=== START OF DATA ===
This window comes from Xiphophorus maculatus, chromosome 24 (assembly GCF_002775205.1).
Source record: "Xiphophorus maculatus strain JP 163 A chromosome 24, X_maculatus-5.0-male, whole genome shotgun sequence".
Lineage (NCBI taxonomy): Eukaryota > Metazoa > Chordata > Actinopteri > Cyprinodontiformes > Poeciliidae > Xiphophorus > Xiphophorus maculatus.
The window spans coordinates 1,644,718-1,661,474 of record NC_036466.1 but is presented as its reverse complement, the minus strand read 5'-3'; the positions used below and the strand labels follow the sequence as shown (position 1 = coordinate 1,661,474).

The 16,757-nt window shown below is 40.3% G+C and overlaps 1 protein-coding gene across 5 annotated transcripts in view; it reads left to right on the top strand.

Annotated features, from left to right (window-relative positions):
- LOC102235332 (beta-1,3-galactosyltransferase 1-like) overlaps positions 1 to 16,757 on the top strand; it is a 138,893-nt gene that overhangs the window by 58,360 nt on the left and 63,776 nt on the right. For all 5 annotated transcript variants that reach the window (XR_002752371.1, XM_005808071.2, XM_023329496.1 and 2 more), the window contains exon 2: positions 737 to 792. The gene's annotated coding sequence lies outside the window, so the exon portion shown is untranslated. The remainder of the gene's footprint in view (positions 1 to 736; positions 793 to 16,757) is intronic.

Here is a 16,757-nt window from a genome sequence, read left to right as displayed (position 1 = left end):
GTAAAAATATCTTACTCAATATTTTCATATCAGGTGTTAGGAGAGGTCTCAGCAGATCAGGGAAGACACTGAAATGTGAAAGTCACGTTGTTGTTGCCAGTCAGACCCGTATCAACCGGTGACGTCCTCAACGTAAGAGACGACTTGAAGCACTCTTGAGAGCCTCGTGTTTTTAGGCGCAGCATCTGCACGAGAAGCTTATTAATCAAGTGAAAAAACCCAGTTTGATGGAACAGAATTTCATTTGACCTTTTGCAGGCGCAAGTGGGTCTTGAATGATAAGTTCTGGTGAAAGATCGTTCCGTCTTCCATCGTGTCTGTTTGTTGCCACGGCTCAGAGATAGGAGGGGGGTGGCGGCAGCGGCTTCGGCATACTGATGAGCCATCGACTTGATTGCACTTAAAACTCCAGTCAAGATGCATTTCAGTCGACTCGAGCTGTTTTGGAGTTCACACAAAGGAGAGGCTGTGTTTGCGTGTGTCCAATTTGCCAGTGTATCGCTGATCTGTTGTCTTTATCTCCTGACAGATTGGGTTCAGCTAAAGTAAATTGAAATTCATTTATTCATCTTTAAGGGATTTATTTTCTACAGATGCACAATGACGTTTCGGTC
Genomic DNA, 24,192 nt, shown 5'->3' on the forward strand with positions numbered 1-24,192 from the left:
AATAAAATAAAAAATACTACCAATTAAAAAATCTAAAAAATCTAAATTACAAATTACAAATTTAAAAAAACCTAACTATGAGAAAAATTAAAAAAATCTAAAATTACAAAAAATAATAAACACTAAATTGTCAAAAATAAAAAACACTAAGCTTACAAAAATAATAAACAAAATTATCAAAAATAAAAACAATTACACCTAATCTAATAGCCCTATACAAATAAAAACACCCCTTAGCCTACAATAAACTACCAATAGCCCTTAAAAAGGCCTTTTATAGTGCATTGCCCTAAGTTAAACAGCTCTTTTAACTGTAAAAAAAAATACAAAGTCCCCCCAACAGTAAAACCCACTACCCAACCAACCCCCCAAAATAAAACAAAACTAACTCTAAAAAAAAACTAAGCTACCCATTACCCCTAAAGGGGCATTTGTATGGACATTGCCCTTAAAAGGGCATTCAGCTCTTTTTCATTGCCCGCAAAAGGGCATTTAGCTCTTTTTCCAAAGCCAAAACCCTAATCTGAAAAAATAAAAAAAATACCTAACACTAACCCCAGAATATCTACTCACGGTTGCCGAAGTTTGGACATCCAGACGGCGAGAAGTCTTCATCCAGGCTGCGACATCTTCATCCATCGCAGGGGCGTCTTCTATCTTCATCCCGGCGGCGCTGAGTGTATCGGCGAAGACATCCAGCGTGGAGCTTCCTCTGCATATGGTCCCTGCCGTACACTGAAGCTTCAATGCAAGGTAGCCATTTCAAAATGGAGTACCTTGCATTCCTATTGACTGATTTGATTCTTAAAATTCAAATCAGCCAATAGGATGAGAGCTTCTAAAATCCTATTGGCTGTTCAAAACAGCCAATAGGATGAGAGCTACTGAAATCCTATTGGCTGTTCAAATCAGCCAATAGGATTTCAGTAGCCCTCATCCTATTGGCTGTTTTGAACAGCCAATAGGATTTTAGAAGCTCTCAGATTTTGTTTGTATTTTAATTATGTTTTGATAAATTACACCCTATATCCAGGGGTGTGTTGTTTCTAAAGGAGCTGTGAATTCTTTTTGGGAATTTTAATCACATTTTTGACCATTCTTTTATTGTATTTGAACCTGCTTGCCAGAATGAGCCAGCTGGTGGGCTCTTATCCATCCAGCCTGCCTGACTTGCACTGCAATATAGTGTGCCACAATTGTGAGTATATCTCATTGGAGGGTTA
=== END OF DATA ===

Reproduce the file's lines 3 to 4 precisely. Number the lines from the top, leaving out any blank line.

Lineage (NCBI taxonomy): Eukaryota > Metazoa > Chordata > Actinopteri > Cyprinodontiformes > Poeciliidae > Xiphophorus > Xiphophorus maculatus.
The window spans coordinates 1,644,718-1,661,474 of record NC_036466.1 but is presented as its reverse complement, the minus strand read 5'-3'; the positions used below and the strand labels follow the sequence as shown (position 1 = coordinate 1,661,474).